White House Egg Roll

April Fools Day = Easter Monday in 2013. How weird is that?

The egg roll for 2013 on April 1 was nearly cancelled because of budget problems in a nation of reduced circumstances under the heavy burdon of a huge national debt. However, on March 29, the Whiote House announced that the show would go on.

It was quite an event, with a stage and musical performances as well as Story Tellers. Just a few of the stars performing were Jordin Sparks (American Idol), Austin Mahone, Coco Jones, Sesame Street (Disney), and The Wanted and they used the Rockin’ Egg Roll Stage.

Story Tellers and readers? Get ready -- NASCAR’s Danica Patrick, Minnesota Viking Adrian Peterson, Elmo; Abby, Gordon and Rosita from Sesame Street; the full cast of Super Sprowtz, The Wanted, and actress Quvenzhané Wallis (Beasts of the Southern Wild).

In addition, dozens of sports professionals, dancers, and renowned chefs set up demos, exercise opportunities, and food samplings for the kids and families. About a hundred costumed characters from kids' TV and movie programs appeared all over the South Lawn.


Collectible Eggs

Official White House rolling eggs. [All images this page, public domain.]
Official White House rolling eggs. [All images this page, public domain.]

For the Record is a calendar association online that gathers facts about holidays globally. They discuss Easter Monday and its celebrations.

In England and other parts of UK, many businesses,schools. and government/civic organizations might close and the day is a bank holiday (banks are closed). This is apparently as it was in Eastern Ohio in the first half of the 20th Century - my relatives spoke of Easter Monday often. Kids rolled or hunted for eggs on the Monday after Easter. It was a four-day weekend holiday altogether.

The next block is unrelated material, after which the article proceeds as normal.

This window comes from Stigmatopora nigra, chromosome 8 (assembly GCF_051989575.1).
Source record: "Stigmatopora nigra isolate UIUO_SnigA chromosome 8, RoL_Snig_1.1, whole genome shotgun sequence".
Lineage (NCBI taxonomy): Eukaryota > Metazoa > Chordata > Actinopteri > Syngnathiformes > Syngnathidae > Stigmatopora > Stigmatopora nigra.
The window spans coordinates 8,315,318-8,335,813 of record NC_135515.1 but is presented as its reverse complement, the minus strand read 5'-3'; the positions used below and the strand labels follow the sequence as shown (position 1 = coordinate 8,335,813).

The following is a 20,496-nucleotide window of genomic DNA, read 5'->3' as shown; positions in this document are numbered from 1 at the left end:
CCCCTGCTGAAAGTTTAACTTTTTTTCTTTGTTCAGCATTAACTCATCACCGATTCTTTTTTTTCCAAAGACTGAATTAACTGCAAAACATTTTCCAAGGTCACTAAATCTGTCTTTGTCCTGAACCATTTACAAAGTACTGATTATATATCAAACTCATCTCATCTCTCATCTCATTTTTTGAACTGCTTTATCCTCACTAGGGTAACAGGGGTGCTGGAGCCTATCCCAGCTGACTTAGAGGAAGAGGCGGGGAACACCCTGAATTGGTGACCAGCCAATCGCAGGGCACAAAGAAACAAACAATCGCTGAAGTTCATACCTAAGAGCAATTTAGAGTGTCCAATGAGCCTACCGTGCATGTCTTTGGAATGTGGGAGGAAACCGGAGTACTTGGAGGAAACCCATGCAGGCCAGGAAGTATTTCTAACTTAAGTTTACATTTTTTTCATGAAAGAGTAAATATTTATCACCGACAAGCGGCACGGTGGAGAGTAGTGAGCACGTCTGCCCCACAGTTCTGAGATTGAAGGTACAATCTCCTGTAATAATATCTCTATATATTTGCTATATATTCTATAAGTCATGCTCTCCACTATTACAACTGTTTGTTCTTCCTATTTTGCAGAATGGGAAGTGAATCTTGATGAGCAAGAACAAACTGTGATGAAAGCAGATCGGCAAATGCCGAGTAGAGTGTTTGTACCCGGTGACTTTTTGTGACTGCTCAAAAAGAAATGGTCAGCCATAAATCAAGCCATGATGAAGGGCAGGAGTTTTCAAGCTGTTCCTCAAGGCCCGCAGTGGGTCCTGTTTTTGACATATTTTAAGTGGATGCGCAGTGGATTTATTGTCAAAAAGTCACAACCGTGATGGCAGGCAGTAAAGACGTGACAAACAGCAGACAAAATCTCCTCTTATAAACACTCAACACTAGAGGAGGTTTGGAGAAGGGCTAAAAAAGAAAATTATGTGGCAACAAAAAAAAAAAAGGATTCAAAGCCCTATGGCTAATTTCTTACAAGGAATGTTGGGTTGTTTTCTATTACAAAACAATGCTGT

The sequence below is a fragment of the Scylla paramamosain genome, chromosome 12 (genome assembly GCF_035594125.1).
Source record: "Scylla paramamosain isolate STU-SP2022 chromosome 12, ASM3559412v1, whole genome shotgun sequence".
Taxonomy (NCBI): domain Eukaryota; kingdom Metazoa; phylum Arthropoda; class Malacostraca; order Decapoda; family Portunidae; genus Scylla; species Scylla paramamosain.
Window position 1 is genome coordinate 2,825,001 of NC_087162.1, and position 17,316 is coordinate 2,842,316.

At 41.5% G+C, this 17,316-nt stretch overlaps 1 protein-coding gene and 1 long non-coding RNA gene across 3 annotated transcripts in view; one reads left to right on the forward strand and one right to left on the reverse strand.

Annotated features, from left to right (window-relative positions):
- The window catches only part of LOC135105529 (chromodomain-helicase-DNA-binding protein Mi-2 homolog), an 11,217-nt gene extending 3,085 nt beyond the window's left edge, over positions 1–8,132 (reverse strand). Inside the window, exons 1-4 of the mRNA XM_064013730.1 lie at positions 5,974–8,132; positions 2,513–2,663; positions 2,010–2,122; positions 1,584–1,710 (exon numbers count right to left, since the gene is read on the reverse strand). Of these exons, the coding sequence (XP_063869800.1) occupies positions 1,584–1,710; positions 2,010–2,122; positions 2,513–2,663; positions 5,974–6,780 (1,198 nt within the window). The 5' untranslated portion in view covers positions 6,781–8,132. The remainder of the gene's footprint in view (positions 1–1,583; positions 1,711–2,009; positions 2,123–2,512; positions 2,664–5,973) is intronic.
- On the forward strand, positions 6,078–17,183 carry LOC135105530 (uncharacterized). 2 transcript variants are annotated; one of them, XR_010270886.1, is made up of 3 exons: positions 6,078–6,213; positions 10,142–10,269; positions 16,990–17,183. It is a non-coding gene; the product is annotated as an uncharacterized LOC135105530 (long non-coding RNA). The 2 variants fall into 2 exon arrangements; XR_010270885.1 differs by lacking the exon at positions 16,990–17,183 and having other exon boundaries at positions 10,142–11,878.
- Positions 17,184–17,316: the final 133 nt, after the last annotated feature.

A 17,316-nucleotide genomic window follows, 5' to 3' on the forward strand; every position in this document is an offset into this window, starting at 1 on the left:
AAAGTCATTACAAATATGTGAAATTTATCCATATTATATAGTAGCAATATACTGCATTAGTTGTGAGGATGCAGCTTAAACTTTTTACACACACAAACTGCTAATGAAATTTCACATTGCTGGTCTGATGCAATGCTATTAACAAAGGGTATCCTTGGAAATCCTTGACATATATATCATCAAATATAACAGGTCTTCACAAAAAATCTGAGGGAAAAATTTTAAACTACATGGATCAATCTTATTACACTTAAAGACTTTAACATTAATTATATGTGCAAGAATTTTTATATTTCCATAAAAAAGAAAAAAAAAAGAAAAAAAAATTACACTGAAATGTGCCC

Some historians have felt that the Monday holiday is taken from Hocktide, a Monday, Tuesday, or Monday and Tuesday celebration (depending on the source) in which women may be kidnapped, tied up, and held ransom for a kiss.

Other traditions hold that women capture men and tie them up for money.

It all sounds like illegal confinement these days, but anyone with experience in this event can feel free to post their information in the Comments below.

A real Hocktide or Tutti Day celebration is linked below, featuring material on the Hungerford, England annual celebration on the Second Tuesday after Easter, but including activities on Friday through Sunday. The Tuesday celebration dinner is a traditional anchovies on toast dish. Many interesting traditions are observed, including colt shoeing, music, ale tasting, and others. Easter Monday is still real in England - a bank holiday at least, but a full week of celebration in Hungerford.